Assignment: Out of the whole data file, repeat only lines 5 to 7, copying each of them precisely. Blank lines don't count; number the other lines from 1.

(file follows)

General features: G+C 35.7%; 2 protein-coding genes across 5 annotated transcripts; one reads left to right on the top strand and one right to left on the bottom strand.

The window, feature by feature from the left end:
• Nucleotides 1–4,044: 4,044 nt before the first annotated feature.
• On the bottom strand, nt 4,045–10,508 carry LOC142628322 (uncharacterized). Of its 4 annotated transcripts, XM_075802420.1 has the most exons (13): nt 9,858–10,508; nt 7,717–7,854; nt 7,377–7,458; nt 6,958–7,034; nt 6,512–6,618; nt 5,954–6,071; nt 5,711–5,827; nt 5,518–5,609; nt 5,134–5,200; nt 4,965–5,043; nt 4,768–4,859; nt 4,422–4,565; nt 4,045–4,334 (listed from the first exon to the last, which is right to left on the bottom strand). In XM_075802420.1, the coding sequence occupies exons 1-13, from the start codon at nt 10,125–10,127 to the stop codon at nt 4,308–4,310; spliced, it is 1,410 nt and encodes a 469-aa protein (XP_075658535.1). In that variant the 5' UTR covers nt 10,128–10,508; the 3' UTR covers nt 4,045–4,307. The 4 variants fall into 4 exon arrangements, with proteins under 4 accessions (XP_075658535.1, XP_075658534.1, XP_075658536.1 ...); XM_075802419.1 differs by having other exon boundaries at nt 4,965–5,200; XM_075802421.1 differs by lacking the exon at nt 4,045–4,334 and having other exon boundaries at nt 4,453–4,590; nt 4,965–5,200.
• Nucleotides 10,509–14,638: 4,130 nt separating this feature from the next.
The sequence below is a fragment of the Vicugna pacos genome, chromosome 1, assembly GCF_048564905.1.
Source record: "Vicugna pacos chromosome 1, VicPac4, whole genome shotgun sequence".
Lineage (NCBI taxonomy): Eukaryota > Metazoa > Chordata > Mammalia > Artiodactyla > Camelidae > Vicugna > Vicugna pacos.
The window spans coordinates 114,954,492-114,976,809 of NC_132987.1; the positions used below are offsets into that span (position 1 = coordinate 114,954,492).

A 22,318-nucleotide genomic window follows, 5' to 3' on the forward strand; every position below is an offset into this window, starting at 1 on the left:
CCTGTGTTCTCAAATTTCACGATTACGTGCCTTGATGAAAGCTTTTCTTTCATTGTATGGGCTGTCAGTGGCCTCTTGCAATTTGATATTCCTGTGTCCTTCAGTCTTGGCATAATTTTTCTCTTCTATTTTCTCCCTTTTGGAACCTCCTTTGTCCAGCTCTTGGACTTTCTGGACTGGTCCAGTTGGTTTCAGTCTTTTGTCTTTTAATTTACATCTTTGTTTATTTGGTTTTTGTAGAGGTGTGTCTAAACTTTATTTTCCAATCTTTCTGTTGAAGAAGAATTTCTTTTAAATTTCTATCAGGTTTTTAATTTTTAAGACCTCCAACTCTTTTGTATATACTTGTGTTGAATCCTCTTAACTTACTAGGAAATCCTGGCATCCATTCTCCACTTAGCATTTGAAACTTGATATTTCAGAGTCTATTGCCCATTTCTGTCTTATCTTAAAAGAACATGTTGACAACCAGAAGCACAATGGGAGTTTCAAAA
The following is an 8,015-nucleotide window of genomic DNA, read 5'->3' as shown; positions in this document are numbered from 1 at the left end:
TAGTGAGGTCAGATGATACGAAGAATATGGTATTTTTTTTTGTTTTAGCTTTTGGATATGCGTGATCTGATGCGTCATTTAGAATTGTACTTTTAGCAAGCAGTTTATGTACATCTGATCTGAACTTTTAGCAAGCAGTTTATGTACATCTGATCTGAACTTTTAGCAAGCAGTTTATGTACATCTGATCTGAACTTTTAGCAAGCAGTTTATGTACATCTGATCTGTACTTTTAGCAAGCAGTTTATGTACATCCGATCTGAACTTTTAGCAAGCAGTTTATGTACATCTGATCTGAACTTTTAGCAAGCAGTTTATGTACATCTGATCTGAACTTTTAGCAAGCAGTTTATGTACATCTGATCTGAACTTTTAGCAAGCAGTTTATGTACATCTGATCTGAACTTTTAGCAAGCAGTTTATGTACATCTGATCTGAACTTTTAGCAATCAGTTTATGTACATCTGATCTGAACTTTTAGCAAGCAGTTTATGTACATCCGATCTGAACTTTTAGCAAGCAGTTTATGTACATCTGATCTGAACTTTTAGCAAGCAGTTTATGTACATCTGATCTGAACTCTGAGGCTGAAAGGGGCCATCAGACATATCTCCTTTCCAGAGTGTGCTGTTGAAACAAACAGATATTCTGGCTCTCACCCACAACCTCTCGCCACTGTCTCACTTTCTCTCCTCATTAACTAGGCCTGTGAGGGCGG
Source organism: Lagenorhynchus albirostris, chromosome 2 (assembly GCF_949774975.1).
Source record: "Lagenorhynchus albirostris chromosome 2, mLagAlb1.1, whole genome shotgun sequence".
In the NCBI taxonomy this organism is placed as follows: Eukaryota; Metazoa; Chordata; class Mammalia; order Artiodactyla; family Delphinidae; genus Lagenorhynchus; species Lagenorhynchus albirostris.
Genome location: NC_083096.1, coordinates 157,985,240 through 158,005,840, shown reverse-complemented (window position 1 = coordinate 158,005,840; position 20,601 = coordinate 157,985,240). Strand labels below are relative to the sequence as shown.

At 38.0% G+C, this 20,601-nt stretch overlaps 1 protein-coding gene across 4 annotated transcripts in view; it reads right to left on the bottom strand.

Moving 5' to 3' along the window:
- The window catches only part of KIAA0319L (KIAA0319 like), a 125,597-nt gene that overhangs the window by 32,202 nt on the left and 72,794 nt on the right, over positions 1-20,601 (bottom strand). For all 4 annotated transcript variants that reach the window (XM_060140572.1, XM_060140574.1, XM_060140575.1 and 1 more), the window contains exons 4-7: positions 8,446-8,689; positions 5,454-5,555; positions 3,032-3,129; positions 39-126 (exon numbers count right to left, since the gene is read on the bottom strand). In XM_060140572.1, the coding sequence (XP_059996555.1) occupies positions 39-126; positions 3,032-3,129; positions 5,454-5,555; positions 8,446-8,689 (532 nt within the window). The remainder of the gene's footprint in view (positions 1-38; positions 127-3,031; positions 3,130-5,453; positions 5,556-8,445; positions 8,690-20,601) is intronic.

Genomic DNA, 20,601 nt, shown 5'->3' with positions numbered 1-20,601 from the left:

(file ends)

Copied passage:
• Nucleotides 10,509–14,638: 4,130 nt separating this feature from the next.
The sequence below is a fragment of the Vicugna pacos genome, chromosome 1, assembly GCF_048564905.1.
Source record: "Vicugna pacos chromosome 1, VicPac4, whole genome shotgun sequence".